The most favored style of photo-manipulation seems to be HDR.
I’ve attempted a few times to take shots suitable, but as yet have not been very successful. Instead, I have developed a technique that I call ‘Orton++‘ (When I eventually write my tutorial about it, the name will make more sense!)
Tonight I have gone for a short search through a LOT of great sites to compile this short list of what I consider the best sites to learn HDR. Some are tutorials, whilst a few are gallery’s displaying the results of utilising these techniques.
HDR Tutorial: How to create ‘High Dynamic Range’ images using Photomatix
This is quite lengthy, yet complete. Not only explaining the facets of HDR, they explain all the tools necessary, and interestingly have extra information regarding the use of RAW and JPG’s to produce the results. As they say, you will need PhotoMatix to produce the work to the standards they are teaching.
How to Create Professional HDR Images
This site is listed second because they refute nearly everything the previous site mentioned. They say HDR can be acheived with Photoshop CS2 (and probably more recent versions), without resorting to PhotoMatix.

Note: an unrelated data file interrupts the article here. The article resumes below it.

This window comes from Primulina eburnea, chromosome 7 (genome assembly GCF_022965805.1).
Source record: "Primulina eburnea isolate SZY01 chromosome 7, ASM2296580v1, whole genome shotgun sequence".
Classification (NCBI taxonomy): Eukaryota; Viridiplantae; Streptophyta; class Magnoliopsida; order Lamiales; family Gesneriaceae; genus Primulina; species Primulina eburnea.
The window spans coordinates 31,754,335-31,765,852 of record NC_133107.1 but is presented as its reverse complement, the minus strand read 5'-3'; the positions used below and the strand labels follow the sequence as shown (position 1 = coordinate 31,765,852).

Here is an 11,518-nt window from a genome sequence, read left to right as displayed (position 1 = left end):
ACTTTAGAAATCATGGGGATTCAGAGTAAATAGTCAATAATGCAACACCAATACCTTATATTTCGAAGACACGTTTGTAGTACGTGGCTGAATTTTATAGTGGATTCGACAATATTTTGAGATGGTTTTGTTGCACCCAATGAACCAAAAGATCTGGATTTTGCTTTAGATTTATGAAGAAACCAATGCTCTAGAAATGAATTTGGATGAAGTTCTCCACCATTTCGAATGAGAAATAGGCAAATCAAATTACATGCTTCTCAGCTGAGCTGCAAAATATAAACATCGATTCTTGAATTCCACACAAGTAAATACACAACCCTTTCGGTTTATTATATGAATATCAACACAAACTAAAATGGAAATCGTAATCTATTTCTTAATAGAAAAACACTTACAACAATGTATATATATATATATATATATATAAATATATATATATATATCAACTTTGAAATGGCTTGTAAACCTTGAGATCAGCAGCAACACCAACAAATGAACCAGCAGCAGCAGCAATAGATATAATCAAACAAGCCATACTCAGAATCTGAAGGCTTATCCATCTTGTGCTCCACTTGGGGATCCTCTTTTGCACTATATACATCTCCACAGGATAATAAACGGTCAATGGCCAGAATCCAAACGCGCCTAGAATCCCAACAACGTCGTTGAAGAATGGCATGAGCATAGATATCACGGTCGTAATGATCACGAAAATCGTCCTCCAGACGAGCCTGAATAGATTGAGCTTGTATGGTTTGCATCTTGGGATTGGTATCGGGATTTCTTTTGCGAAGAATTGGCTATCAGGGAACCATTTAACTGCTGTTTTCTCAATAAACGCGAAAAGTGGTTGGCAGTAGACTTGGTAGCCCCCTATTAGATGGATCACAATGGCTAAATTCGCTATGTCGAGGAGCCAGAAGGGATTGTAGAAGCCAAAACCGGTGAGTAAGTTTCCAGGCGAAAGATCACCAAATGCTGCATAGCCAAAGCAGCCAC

It reads well with easy to follow instructions. I highly recommend trying this option at least once. I suspect it is popular – it has 284 favourable comments!
This particular link shows how you can use HDR to put light back into night photographs. Ana amazing result.
Much of the same, but with three good tips for photographers using ‘bracketing’ to create the images, not creating them with the software.
- Focus lock. don’t trust your camera to focus the exact same between exposures. if you don’t use focus locking then focus once and set your lens to manual focus until you’re done taking all 3 shots.
- Shoot in aperture priority. if the depth of field changes from shot to shot then it’s gonna look like bunk.
- Amp that ISO. if your underexposed shot is slower than your shutter’s maximum shutter length, then up that iso until it’ll fit within your shutter’s capabilities.
Flickr.com is a sea filled to the brim and overflowing with HDR. From the mundane to the magnificent, it is truly amazing what looks good when reprocessed into HDR.
I wish you good hunting, good luck and great results:
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